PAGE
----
In Malaysia, where old pride and older prejudices are inextricably intertwined with business big or small, there are numerous facets to every story. There are those who view the Felda IPO positively; the narrative of the poor settler made good is potent. But there is also dissatisfaction, as evinced by the thousands of orange-clad settlers who took to the streets this past weekend in protest.

Profundo’s report contains the sort of information that is widely known, but seldom reported. It is cud for late-night ruminations at tea stalls and around mahjong tables, punctuated by sighs and shrugs. And in an environment where any contrarian opinion is dismissed as opposition rumour-mongering, blinkers are often a more sensible accessory than sunglasses.

Crikey spoke to several bankers and analysts in Malaysia; their story is of a country scrabbling for a yardstick to compare itself to the bourses of Singapore and Hong Kong, with oil-palm related activity doubling as a crutch for the economy. And with government-linked companies making up the bulk of the strategic and cornerstone investors for many large IPOs, there are far too many toes for even the most nimbly worded report to evade.

An investment banker at a Malaysian-based international bank, speaking on condition of anonymity, says analysts and bankers are not averse to a dissenting opinion: they just might not see the point, and there is more to this than simply covering their eyes.“At least with that you have hope of removing the blindfold. This is like stabbing ourselves in the eyes, and still describing deal after deal in full-blown 18-megapixel high-definition intensity,” she said. “But if we tell ourselves the lie enough times, with all these reports that build castles in the sky, I guess we can eventually convince ourselves and the investing community it is true.”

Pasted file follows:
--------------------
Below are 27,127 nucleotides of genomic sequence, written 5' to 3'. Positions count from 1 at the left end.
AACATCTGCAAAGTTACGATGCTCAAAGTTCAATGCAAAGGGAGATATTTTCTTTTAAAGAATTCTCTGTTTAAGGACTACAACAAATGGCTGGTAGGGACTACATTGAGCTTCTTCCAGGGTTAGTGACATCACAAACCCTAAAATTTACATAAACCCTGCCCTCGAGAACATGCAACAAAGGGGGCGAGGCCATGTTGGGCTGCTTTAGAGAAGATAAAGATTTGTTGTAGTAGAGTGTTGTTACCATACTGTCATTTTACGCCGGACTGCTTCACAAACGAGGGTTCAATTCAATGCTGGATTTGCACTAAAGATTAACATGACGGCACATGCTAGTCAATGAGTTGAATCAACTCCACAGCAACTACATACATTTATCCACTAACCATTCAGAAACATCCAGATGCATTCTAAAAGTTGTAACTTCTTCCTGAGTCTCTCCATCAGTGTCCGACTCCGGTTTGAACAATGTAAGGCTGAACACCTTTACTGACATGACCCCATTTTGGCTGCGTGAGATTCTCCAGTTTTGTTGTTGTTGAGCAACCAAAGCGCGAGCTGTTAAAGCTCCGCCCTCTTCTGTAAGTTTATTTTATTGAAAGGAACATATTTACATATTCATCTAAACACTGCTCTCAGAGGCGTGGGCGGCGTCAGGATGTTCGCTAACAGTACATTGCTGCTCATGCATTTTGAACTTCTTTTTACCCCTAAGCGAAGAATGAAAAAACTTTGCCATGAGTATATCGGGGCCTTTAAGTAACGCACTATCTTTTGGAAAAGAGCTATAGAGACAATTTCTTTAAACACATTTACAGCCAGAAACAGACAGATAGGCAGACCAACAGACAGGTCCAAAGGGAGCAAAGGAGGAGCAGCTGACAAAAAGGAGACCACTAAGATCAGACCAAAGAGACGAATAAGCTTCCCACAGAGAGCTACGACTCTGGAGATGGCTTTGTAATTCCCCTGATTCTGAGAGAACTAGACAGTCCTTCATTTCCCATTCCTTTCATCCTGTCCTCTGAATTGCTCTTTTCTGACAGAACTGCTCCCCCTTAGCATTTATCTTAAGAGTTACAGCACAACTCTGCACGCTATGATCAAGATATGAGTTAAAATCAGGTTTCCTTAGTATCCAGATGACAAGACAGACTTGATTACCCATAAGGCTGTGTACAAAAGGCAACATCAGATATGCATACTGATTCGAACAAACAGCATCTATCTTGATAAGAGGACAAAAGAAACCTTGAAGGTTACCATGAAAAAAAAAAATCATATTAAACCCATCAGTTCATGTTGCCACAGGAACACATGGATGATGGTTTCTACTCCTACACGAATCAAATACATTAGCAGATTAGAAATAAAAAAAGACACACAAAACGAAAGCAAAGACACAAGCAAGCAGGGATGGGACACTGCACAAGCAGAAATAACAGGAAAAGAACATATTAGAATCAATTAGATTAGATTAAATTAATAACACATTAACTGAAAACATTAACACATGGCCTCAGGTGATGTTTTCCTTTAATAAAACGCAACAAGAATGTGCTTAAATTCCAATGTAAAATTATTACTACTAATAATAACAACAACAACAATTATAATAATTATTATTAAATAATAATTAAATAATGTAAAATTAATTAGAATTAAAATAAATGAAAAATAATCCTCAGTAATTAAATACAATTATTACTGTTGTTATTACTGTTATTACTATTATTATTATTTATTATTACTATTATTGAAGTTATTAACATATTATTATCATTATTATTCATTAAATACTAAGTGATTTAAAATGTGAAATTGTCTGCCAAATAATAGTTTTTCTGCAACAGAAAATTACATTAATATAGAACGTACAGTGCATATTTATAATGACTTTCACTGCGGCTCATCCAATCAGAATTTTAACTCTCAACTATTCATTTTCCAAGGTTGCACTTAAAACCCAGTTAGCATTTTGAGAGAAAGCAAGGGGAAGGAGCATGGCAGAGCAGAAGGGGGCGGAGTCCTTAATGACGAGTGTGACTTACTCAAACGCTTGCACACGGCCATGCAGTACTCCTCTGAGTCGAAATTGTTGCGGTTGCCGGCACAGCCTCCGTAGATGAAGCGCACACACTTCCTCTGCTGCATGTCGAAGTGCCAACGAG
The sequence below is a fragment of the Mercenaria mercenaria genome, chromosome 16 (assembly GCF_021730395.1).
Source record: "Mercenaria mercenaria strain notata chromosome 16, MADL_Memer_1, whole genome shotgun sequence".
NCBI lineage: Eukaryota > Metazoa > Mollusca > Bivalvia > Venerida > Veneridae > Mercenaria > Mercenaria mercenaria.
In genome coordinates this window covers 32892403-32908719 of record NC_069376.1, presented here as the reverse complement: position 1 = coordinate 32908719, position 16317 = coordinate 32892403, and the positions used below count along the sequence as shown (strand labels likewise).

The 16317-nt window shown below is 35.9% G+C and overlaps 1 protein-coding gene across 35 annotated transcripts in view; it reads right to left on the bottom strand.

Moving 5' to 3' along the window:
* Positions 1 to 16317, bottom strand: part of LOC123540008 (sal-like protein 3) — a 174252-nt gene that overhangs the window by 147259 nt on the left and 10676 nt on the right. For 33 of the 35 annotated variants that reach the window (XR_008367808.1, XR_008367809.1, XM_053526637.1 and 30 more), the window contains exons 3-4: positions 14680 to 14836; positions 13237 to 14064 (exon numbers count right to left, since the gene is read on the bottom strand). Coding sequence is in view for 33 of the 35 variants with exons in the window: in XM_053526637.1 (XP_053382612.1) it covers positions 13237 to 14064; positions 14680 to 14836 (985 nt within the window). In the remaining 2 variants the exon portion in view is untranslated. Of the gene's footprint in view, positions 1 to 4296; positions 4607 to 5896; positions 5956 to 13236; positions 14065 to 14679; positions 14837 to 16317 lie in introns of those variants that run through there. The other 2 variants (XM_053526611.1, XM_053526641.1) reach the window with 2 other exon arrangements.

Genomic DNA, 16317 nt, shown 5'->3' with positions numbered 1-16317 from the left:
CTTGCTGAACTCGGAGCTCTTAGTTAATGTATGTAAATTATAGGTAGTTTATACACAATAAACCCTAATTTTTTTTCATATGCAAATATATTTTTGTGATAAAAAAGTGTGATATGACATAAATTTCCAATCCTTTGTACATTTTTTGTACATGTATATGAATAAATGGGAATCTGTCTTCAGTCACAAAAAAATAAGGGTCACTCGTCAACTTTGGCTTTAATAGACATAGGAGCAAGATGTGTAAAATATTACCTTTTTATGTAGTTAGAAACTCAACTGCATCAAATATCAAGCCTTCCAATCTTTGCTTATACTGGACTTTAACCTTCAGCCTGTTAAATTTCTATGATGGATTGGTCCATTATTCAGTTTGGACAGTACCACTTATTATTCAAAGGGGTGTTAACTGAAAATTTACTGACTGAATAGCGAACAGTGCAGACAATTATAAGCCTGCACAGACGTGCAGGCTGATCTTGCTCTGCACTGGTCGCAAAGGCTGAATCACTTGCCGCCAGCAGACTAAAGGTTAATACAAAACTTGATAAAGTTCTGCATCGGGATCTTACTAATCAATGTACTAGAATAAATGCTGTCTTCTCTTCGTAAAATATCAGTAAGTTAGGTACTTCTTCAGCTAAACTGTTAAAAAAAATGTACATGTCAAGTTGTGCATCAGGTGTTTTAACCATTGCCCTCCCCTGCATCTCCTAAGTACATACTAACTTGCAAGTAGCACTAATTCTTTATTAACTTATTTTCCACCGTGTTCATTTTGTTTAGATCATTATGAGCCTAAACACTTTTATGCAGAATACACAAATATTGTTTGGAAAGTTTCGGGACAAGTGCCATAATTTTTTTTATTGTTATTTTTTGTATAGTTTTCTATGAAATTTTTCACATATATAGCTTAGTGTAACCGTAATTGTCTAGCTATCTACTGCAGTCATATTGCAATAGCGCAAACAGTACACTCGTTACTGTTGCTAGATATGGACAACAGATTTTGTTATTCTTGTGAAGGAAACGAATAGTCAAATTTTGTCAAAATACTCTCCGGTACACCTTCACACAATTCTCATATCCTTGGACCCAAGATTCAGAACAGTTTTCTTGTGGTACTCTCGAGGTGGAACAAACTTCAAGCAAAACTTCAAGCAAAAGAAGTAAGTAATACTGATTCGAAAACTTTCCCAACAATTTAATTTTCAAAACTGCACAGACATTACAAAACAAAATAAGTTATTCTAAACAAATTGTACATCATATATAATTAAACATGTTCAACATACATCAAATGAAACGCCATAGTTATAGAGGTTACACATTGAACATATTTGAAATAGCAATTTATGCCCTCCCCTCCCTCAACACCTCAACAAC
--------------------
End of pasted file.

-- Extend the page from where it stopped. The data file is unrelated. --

Profundo director van Gelder, one of the report’s co-authors, emphasises the lack of a critical attitude on both sides of the investment community.

“Our main argument centred on the fact that the proceeds of the IPO will flow into the coffers of the ruling party in Malaysia, and this will undermine the political system even more than it already is,” he said. “But this argument is not of much interest to many investors because it does not threaten their own income … the stock brings a short-term profit, and if the issues around palm oil heat up, it can always be sold!”

Van Gelder also points out that the bankers involved the deal are mainly concerned with the short period before and after the IPO, the period in which the banks’ own money is at risk.

“They are not so much concerned about longer-term issues nor where the proceeds of the IPO will go,” he said. “Their objective is to sell as many shares as they can now, to earn their fees and get out of here and get on to another job.”

Despite reservations, Felda’s shares have yet to drop beneath their debut price of RM5.30. The presence of cornerstone investors, which vacuum up most of the shares and commit to a lock-up period of 180 days, contribute to this short-term stability — as do the stock’s low allocations, which meant a lot of squabbling for the relatively few shares available on the open market, temporarily boosting prices. Traders also say the upcoming Malaysian general election skews valuations, making it almost certain that government-linked companies will outperform in the short to medium term.

The long term, however, is another matter. There are serious doubts over Felda’s ageing plantations and the pace of its replanting activities. But it is hard to tell which would be worse — for Felda shares to tank, dragging with them the Malaysian economy and the work of multiple generations of settlers, or for them to soar, justifying a history of bullying and bowdlerisation.